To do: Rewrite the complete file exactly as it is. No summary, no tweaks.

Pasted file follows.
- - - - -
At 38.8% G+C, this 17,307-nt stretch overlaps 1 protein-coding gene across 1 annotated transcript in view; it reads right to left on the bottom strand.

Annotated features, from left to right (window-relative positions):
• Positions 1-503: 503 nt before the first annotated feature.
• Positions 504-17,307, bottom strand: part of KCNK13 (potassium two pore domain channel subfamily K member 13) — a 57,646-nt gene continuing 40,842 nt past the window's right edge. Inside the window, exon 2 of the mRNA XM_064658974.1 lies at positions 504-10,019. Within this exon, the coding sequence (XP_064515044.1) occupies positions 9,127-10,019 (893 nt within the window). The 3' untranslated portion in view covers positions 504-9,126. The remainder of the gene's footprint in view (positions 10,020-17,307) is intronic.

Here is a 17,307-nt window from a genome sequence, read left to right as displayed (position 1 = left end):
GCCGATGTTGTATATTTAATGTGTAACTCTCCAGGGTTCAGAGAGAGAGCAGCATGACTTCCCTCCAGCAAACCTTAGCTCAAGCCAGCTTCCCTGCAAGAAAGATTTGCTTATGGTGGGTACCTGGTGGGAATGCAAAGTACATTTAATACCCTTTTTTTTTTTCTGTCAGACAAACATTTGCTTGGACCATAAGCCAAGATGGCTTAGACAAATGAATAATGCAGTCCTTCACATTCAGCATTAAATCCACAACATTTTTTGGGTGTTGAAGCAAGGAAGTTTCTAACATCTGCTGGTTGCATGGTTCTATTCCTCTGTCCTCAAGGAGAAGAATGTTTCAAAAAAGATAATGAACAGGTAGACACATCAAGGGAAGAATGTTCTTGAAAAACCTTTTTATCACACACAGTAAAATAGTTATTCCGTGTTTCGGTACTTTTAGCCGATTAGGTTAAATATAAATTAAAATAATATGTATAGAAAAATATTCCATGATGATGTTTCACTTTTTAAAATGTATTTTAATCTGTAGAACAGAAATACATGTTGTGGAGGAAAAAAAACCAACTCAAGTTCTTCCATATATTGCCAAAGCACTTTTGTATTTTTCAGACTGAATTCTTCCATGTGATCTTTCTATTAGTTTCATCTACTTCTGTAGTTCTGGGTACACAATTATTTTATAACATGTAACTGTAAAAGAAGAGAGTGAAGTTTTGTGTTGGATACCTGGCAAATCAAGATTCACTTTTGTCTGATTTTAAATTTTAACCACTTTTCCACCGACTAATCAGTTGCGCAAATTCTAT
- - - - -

At 38.8% G+C, this 17,307-nt stretch overlaps 1 protein-coding gene across 1 annotated transcript in view; it reads right to left on the bottom strand.

Annotated features, from left to right (window-relative positions):
• Positions 1-503: 503 nt before the first annotated feature.
• Positions 504-17,307, bottom strand: part of KCNK13 (potassium two pore domain channel subfamily K member 13) — a 57,646-nt gene continuing 40,842 nt past the window's right edge. Inside the window, exon 2 of the mRNA XM_064658974.1 lies at positions 504-10,019. Within this exon, the coding sequence (XP_064515044.1) occupies positions 9,127-10,019 (893 nt within the window). The 3' untranslated portion in view covers positions 504-9,126. The remainder of the gene's footprint in view (positions 10,020-17,307) is intronic.

Here is a 17,307-nt window from a genome sequence, read left to right as displayed (position 1 = left end):
GCCGATGTTGTATATTTAATGTGTAACTCTCCAGGGTTCAGAGAGAGAGCAGCATGACTTCCCTCCAGCAAACCTTAGCTCAAGCCAGCTTCCCTGCAAGAAAGATTTGCTTATGGTGGGTACCTGGTGGGAATGCAAAGTACATTTAATACCCTTTTTTTTTTTCTGTCAGACAAACATTTGCTTGGACCATAAGCCAAGATGGCTTAGACAAATGAATAATGCAGTCCTTCACATTCAGCATTAAATCCACAACATTTTTTGGGTGTTGAAGCAAGGAAGTTTCTAACATCTGCTGGTTGCATGGTTCTATTCCTCTGTCCTCAAGGAGAAGAATGTTTCAAAAAAGATAATGAACAGGTAGACACATCAAGGGAAGAATGTTCTTGAAAAACCTTTTTATCACACACAGTAAAATAGTTATTCCGTGTTTCGGTACTTTTAGCCGATTAGGTTAAATATAAATTAAAATAATATGTATAGAAAAATATTCCATGATGATGTTTCACTTTTTAAAATGTATTTTAATCTGTAGAACAGAAATACATGTTGTGGAGGAAAAAAAACCAACTCAAGTTCTTCCATATATTGCCAAAGCACTTTTGTATTTTTCAGACTGAATTCTTCCATGTGATCTTTCTATTAGTTTCATCTACTTCTGTAGTTCTGGGTACACAATTATTTTATAACATGTAACTGTAAAAGAAGAGAGTGAAGTTTTGTGTTGGATACCTGGCAAATCAAGATTCACTTTTGTCTGATTTTAAATTTTAACCACTTTTCCACCGACTAATCAGTTGCGCAAATTCTAT